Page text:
Research done in captive great apes demonstrates that they do have episodic-like memory (Martin-Ordas et al., 2010). Episodic memory refers to memory of what, where, and when information, accompanied by conscious awareness. Researchers used a food storage memory task that required temporal encoding and found that great apes could distinguish between different events, where the same food items were hidden in different places at different times. Other studies in bonobos, chimpanzees, gorillas, and orangutans demonstrate that these primates can use feature and spatial cues in a food retrieval task (Kanngiesser & Call, 2010), demonstrating episodic-like memory. Great apes also display deferred imitation (displaying a copied behavior over a variable delay). A two-year longitudinal study in chimpanzees and orangutan demonstrated that both species could display deferred imitation and improved over a two-year period (Bjorklund, Bering, & Ragan, 2000). This is a form of social learning (Albert Bandura, 1977), which is highly evolutionarily advantageous, as it does not require trial and error, and enables an individual to learn skills and new knowledge from others in his/her social group.
         While these studies suggest that long-term episodic-like memory is present in great apes, it is difficult to determine whether these apes have conscious awareness, a tenet of human episodic memory. Perhaps as more research is done in captive great apes or other primates, a better, less anthropomorphized definition for long-term declarative memory will arise.


Timing of appearance of the difference in the Hominin Lineage as a defined date or a lineage separation event. The point in time associated with lineage separation events may change in the future as the scientific community agrees upon better time estimates. Lineage separation events are defined in 2017 as:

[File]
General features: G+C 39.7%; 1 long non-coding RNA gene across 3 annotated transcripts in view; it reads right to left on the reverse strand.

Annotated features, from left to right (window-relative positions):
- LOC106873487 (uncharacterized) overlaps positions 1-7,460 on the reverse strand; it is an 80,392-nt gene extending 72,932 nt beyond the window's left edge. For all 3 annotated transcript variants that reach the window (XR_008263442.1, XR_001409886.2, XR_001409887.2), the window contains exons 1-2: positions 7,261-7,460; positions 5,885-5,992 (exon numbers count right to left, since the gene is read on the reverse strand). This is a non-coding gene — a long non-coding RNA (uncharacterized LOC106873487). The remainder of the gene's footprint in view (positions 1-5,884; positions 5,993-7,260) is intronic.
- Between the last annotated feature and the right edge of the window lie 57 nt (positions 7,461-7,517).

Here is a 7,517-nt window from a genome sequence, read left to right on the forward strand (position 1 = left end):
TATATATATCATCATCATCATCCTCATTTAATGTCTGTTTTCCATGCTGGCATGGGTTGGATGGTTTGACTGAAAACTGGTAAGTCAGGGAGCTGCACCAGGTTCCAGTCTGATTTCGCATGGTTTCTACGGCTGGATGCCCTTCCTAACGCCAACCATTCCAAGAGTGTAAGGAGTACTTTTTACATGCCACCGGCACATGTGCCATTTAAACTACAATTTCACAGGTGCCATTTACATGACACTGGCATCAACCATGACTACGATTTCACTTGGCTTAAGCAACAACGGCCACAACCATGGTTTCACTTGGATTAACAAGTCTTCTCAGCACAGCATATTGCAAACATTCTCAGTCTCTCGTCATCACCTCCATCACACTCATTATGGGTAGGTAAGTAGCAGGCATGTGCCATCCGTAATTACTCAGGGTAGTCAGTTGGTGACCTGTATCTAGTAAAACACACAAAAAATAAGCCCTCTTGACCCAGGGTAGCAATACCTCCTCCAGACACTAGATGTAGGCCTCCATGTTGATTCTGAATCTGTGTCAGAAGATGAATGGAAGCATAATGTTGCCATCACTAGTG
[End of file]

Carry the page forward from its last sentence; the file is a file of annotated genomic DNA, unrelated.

• the Last Common Ancestor (LCA) of humans and old world monkeys was 25,000 - 30,000 thousand (25 - 30 million) years ago
  • the Last Common Ancestor (LCA) of humans and chimpanzees was 6,000 - 8,000 thousand (6 - 8 million) years ago
  • the emergence of the genus Homo was 2,000 thousand (2 million) years ago
  • the Last Common Ancestor (LCA) of humans and neanderthals was 500 thousand years ago
  • the common ancestor of modern humans was 100 - 300 thousand years ago

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In the Atkinson-Shiffrin memory model, long-term memory refers to the final stage of memory formation, in which unlimited quantities of information can be stored indefinitely (Atkinson & Shiffrin, 1968). Short-term memory, on the other hand, is a limited capacity buffer. Long-term memory can be broken down into explicit and implicit memory. Explicit memory, or declarative memory, refers to consciously recollected memories for the "what, where, and how." Explicit memory encoding is dependent on the medial temporal lobes (Meulemans & Van der Linden, 2003). However, implicit memory refers to habit memory or skill learning (such as riding a bicycle); this form of memory is largely independent of the medial temporal lobe, and relies instead on the basal ganglia as well as other brain structures (Foerde & Poldrack, 2009). Here, we will focus on explicit memory in our discussion of long-term memory.